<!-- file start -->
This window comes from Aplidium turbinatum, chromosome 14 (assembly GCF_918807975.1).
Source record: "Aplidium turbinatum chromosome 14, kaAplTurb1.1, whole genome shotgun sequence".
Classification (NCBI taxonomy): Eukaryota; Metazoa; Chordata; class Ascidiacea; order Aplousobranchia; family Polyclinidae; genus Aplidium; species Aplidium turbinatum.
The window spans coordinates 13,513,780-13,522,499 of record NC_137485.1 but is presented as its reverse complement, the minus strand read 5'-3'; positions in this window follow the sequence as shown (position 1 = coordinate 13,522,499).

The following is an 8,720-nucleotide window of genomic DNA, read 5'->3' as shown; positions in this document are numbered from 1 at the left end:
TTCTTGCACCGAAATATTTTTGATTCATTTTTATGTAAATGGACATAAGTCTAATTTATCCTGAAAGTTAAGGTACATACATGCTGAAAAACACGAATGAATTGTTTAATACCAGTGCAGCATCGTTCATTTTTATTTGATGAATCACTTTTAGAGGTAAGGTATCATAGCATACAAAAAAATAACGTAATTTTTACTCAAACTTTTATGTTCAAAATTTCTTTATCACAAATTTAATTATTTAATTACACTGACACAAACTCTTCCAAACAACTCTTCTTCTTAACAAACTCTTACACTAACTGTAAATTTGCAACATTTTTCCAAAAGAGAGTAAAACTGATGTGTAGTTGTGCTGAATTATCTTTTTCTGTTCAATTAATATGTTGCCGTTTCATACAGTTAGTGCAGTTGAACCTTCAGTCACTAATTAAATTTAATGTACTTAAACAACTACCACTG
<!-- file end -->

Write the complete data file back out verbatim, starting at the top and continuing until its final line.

This window comes from Aplidium turbinatum, chromosome 14 (assembly GCF_918807975.1).
Source record: "Aplidium turbinatum chromosome 14, kaAplTurb1.1, whole genome shotgun sequence".
Classification (NCBI taxonomy): Eukaryota; Metazoa; Chordata; class Ascidiacea; order Aplousobranchia; family Polyclinidae; genus Aplidium; species Aplidium turbinatum.
The window spans coordinates 13,513,780-13,522,499 of record NC_137485.1 but is presented as its reverse complement, the minus strand read 5'-3'; positions in this window follow the sequence as shown (position 1 = coordinate 13,522,499).

The following is an 8,720-nucleotide window of genomic DNA, read 5'->3' as shown; positions in this document are numbered from 1 at the left end:
TTCTTGCACCGAAATATTTTTGATTCATTTTTATGTAAATGGACATAAGTCTAATTTATCCTGAAAGTTAAGGTACATACATGCTGAAAAACACGAATGAATTGTTTAATACCAGTGCAGCATCGTTCATTTTTATTTGATGAATCACTTTTAGAGGTAAGGTATCATAGCATACAAAAAAATAACGTAATTTTTACTCAAACTTTTATGTTCAAAATTTCTTTATCACAAATTTAATTATTTAATTACACTGACACAAACTCTTCCAAACAACTCTTCTTCTTAACAAACTCTTACACTAACTGTAAATTTGCAACATTTTTCCAAAAGAGAGTAAAACTGATGTGTAGTTGTGCTGAATTATCTTTTTCTGTTCAATTAATATGTTGCCGTTTCATACAGTTAGTGCAGTTGAACCTTCAGTCACTAATTAAATTTAATGTACTTAAACAACTACCACTG